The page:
Hardspace: Shipbreaker is available via Game Pass on Windows PC and Xbox Series X.

Hi-Fi Rush

Rhythm games, for players who prefer to shoot, dodge, punch, and jump on their own time, can be a tough sell. But such is not the case with Hi-Fi Rush, the action game from Ghostwire: Tokyo developer Tango Gameworks. It provides an array of visual cues to help rhythmically challenged players, but crucially, it doesn’t require that protagonist Chai attacks according to the game’s metronome. Instead, its rhythm elements are an optional layer to interact with, offering score chasers something to aspire to. For everyone else, the game’s vibrant world, rock n’ roll storytelling, and entrancing traversal stand well enough on their own. It’s a cathartic triumph of a game. —Mike Mahardy

Hi-Fi Rush is available via Game Pass on Windows PC and Xbox Series X.

Hitman World of Assassination

Hitman, Hitman 2, and Hitman 3 are some of the best sandbox puzzle games ever made. As Agent 47, you’ll climb buildings, sneak around parties, and murder spies and debutantes with all manner of tools. Hitman World of Assassination includes the campaigns from all three of the games in IO Interactive’s recent World of Assassination trilogy, giving you more than a dozen maps to play on. Just last week, it also added Freelancer mode, which functions like a roguelike as Agent 47 kills his way through four major crime syndicates, fleshing out his safehouse as he goes.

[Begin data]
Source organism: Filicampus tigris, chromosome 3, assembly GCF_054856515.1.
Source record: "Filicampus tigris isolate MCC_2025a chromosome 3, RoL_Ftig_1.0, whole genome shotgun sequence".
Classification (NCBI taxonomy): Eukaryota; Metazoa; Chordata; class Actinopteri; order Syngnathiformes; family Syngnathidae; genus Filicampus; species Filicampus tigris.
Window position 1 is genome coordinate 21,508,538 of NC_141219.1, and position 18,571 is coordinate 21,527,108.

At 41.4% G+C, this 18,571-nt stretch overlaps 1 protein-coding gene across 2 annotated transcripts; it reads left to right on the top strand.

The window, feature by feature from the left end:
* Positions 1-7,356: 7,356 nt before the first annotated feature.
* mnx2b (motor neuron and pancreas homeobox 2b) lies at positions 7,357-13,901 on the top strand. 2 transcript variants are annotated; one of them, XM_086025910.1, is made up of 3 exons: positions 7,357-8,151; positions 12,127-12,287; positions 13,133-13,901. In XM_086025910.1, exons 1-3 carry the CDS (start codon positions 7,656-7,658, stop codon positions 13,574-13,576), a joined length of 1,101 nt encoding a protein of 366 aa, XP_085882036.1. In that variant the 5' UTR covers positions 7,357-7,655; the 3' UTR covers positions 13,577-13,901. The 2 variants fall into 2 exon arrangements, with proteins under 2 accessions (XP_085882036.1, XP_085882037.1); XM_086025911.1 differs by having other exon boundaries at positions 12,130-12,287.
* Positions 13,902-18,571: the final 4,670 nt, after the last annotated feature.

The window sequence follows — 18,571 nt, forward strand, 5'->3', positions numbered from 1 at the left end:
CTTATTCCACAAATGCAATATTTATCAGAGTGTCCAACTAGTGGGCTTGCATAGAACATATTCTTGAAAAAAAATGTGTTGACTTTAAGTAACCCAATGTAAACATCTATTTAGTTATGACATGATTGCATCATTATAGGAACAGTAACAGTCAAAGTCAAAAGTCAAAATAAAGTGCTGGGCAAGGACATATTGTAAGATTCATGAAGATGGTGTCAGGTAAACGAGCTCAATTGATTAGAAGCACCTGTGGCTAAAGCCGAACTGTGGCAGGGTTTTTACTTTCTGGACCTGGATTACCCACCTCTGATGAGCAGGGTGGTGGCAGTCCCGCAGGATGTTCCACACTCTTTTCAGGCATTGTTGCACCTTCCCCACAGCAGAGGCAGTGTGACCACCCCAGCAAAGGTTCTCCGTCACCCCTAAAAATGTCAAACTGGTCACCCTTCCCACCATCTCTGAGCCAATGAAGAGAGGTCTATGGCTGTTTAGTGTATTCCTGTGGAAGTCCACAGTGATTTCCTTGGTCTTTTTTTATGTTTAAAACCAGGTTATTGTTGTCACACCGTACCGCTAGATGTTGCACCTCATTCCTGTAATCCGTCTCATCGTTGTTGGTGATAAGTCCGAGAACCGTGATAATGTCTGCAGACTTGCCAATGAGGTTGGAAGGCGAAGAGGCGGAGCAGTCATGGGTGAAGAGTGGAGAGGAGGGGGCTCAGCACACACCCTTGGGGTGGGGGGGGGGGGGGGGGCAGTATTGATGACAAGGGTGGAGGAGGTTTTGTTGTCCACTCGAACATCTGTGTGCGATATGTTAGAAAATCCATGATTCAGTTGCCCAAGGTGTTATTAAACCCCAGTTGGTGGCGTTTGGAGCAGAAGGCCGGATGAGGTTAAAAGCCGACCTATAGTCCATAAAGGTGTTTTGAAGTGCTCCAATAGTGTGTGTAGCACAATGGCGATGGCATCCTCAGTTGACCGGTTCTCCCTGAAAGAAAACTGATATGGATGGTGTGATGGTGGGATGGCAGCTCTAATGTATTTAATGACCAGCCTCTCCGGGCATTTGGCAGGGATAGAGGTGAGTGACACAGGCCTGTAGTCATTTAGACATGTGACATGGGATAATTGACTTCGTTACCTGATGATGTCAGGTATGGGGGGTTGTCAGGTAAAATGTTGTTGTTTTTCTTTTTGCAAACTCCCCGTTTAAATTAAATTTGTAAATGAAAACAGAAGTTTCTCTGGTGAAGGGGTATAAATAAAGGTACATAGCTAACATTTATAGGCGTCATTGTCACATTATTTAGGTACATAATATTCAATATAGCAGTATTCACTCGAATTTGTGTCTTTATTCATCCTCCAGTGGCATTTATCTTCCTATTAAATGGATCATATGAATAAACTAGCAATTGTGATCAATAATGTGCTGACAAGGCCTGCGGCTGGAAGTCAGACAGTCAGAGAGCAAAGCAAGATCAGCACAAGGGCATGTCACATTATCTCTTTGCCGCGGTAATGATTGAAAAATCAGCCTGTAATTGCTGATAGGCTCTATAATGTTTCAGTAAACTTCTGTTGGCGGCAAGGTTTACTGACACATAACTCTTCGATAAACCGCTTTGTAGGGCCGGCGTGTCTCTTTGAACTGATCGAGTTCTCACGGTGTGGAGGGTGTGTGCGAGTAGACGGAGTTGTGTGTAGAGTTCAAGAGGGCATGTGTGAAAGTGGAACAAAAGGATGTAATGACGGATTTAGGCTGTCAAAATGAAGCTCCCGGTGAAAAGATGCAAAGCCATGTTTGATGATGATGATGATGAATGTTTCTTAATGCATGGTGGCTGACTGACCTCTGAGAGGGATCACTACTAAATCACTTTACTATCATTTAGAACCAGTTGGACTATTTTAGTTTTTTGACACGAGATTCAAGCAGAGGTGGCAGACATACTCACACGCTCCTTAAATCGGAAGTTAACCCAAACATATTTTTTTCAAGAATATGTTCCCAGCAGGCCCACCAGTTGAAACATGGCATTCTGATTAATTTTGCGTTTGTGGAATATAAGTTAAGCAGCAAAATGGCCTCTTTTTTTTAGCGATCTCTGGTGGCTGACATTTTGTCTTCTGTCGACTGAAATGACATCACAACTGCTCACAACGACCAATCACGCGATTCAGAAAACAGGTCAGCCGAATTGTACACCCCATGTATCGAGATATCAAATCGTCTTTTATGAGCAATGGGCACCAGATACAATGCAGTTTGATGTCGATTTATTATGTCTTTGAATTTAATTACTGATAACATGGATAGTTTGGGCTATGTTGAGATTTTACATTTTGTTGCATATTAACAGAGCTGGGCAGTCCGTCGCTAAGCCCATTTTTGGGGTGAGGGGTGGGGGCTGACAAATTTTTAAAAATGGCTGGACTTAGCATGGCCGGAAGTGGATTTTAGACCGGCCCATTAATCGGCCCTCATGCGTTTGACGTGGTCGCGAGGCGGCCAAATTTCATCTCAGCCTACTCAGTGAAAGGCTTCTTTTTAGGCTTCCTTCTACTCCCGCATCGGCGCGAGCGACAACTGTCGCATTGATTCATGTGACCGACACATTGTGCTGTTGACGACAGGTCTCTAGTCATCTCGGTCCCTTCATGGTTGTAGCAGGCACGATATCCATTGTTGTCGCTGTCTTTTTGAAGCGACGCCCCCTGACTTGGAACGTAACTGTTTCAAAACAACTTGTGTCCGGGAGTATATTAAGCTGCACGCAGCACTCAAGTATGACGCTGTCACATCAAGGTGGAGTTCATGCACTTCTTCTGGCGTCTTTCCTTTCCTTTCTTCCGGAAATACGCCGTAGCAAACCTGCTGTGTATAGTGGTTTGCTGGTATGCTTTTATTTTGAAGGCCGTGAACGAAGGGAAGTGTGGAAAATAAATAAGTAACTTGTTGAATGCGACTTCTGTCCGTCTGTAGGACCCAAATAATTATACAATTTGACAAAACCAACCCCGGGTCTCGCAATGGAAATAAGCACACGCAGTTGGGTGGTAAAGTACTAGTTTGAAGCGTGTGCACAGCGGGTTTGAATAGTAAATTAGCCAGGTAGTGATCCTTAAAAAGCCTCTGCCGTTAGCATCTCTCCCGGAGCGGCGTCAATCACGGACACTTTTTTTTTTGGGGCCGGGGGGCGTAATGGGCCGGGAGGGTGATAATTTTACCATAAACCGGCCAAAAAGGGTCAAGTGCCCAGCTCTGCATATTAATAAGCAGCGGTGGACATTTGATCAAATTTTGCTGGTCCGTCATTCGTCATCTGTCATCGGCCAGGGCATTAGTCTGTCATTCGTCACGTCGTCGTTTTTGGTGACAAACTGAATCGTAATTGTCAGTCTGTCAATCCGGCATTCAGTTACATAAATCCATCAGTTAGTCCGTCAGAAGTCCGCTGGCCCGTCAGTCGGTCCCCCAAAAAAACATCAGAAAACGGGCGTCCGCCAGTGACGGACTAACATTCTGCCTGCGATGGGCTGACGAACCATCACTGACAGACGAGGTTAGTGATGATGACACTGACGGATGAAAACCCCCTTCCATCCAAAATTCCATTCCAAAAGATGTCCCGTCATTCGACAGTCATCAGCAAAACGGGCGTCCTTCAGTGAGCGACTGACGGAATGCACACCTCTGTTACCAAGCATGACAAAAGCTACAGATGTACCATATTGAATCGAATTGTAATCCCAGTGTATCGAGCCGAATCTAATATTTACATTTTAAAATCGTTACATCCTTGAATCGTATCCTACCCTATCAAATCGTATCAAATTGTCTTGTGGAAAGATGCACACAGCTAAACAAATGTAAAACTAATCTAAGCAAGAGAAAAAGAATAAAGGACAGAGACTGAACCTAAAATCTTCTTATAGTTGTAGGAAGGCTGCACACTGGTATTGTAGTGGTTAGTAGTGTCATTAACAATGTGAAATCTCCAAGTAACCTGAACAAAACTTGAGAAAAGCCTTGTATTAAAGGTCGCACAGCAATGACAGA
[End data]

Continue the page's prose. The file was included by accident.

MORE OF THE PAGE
The Hitman series may be about violence and murder, but it manages to stay lighthearted and fun with its wild physics and silly scenarios. It’s the perfect series to goof around in if you feel like being stealthy, or just want to see what happens when you drop a giant chandelier on a crowd of snobby jerks. —Ryan Gilliam

Hitman Trilogy is available via Game Pass on Windows PC, Xbox One, and Xbox Series X.

Loop Hero

For a roguelite that doesn’t ask you to do much on an input level, Loop Hero is surprisingly compelling. You start out each run in a cyclical dungeon, viewed from a bird’s-eye perspective. Your character circles the map repeatedly, killing skeletons, vampires, and other fantasy-fare enemies on the way. You have some control over the contours of your loop, dictating what types of foes spawn, and where they do so. You can customize gear, earned from defeating enemies, for better stats. But the rest of the stuff — your movement, your attacks, your enemies’ attacks — is largely automated.

The result is a game that casts you as part mathematician, part autocratic overseer. You adjust the rules of the equation, then watch the math play out. —Ari Notis

Loop Hero is available via Game Pass on Windows PC, Xbox One, and Xbox Series X.

Mass Effect Legendary Edition